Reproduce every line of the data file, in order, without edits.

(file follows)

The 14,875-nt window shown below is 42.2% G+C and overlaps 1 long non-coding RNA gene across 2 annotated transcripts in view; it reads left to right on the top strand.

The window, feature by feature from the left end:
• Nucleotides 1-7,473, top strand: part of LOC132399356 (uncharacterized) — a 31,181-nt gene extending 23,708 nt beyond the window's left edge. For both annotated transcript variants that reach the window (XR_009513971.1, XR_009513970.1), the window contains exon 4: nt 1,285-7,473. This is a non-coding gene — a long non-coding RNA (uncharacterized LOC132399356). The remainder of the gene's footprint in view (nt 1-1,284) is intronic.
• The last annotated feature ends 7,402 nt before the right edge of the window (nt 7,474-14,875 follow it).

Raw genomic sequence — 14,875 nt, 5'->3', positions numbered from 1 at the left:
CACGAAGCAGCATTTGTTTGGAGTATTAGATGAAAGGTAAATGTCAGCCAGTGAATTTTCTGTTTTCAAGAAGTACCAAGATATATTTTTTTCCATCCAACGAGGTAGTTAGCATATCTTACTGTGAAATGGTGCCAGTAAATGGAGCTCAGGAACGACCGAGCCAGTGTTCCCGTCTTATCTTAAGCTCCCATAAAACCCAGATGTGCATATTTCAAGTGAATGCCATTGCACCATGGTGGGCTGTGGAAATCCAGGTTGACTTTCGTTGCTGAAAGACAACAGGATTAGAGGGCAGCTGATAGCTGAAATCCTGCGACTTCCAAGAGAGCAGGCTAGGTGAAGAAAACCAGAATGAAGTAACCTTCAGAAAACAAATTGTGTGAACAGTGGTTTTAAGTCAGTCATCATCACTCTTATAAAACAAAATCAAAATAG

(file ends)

The 14,875-nt window shown below is 42.2% G+C and overlaps 1 long non-coding RNA gene across 2 annotated transcripts in view; it reads left to right on the top strand.

The window, feature by feature from the left end:
• Nucleotides 1-7,473, top strand: part of LOC132399356 (uncharacterized) — a 31,181-nt gene extending 23,708 nt beyond the window's left edge. For both annotated transcript variants that reach the window (XR_009513971.1, XR_009513970.1), the window contains exon 4: nt 1,285-7,473. This is a non-coding gene — a long non-coding RNA (uncharacterized LOC132399356). The remainder of the gene's footprint in view (nt 1-1,284) is intronic.
• The last annotated feature ends 7,402 nt before the right edge of the window (nt 7,474-14,875 follow it).

Raw genomic sequence — 14,875 nt, 5'->3', positions numbered from 1 at the left:
CACGAAGCAGCATTTGTTTGGAGTATTAGATGAAAGGTAAATGTCAGCCAGTGAATTTTCTGTTTTCAAGAAGTACCAAGATATATTTTTTTCCATCCAACGAGGTAGTTAGCATATCTTACTGTGAAATGGTGCCAGTAAATGGAGCTCAGGAACGACCGAGCCAGTGTTCCCGTCTTATCTTAAGCTCCCATAAAACCCAGATGTGCATATTTCAAGTGAATGCCATTGCACCATGGTGGGCTGTGGAAATCCAGGTTGACTTTCGTTGCTGAAAGACAACAGGATTAGAGGGCAGCTGATAGCTGAAATCCTGCGACTTCCAAGAGAGCAGGCTAGGTGAAGAAAACCAGAATGAAGTAACCTTCAGAAAACAAATTGTGTGAACAGTGGTTTTAAGTCAGTCATCATCACTCTTATAAAACAAAATCAAAATAG